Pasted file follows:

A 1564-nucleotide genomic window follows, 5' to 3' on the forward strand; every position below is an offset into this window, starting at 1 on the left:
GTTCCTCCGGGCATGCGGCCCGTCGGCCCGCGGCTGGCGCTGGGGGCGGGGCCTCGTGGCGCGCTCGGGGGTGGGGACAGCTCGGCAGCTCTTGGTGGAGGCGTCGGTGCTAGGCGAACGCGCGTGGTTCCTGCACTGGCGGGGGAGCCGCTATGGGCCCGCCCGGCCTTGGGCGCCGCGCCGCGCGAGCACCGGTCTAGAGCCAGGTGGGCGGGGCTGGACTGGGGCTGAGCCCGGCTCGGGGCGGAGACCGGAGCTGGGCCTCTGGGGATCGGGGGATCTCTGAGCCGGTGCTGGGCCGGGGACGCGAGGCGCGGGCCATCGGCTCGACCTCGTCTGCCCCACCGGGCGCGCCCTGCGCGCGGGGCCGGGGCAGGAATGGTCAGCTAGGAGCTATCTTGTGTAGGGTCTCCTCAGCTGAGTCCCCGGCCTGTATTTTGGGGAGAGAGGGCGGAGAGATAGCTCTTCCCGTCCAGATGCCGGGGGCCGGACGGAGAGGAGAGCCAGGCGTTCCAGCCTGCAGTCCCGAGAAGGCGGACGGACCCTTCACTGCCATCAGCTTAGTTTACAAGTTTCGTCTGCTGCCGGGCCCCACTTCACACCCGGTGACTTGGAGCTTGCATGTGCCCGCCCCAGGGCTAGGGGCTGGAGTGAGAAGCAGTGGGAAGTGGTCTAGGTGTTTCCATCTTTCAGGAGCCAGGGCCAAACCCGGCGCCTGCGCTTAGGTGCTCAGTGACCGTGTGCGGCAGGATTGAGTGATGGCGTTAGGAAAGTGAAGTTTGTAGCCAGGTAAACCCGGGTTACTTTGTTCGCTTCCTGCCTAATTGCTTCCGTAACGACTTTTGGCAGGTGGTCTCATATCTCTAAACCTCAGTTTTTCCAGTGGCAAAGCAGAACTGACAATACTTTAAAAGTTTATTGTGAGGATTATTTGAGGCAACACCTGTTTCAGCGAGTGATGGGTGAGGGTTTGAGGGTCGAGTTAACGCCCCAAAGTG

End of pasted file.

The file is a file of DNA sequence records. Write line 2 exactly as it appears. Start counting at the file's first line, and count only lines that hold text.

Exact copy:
GTTCCTCCGGGCATGCGGCCCGTCGGCCCGCGGCTGGCGCTGGGGGCGGGGCCTCGTGGCGCGCTCGGGGGTGGGGACAGCTCGGCAGCTCTTGGTGGAGGCGTCGGTGCTAGGCGAACGCGCGTGGTTCCTGCACTGGCGGGGGAGCCGCTATGGGCCCGCCCGGCCTTGGGCGCCGCGCCGCGCGAGCACCGGTCTAGAGCCAGGTGGGCGGGGCTGGACTGGGGCTGAGCCCGGCTCGGGGCGGAGACCGGAGCTGGGCCTCTGGGGATCGGGGGATCTCTGAGCCGGTGCTGGGCCGGGGACGCGAGGCGCGGGCCATCGGCTCGACCTCGTCTGCCCCACCGGGCGCGCCCTGCGCGCGGGGCCGGGGCAGGAATGGTCAGCTAGGAGCTATCTTGTGTAGGGTCTCCTCAGCTGAGTCCCCGGCCTGTATTTTGGGGAGAGAGGGCGGAGAGATAGCTCTTCCCGTCCAGATGCCGGGGGCCGGACGGAGAGGAGAGCCAGGCGTTCCAGCCTGCAGTCCCGAGAAGGCGGACGGACCCTTCACTGCCATCAGCTTAGTTTACAAGTTTCGTCTGCTGCCGGGCCCCACTTCACACCCGGTGACTTGGAGCTTGCATGTGCCCGCCCCAGGGCTAGGGGCTGGAGTGAGAAGCAGTGGGAAGTGGTCTAGGTGTTTCCATCTTTCAGGAGCCAGGGCCAAACCCGGCGCCTGCGCTTAGGTGCTCAGTGACCGTGTGCGGCAGGATTGAGTGATGGCGTTAGGAAAGTGAAGTTTGTAGCCAGGTAAACCCGGGTTACTTTGTTCGCTTCCTGCCTAATTGCTTCCGTAACGACTTTTGGCAGGTGGTCTCATATCTCTAAACCTCAGTTTTTCCAGTGGCAAAGCAGAACTGACAATACTTTAAAAGTTTATTGTGAGGATTATTTGAGGCAACACCTGTTTCAGCGAGTGATGGGTGAGGGTTTGAGGGTCGAGTTAACGCCCCAAAGTG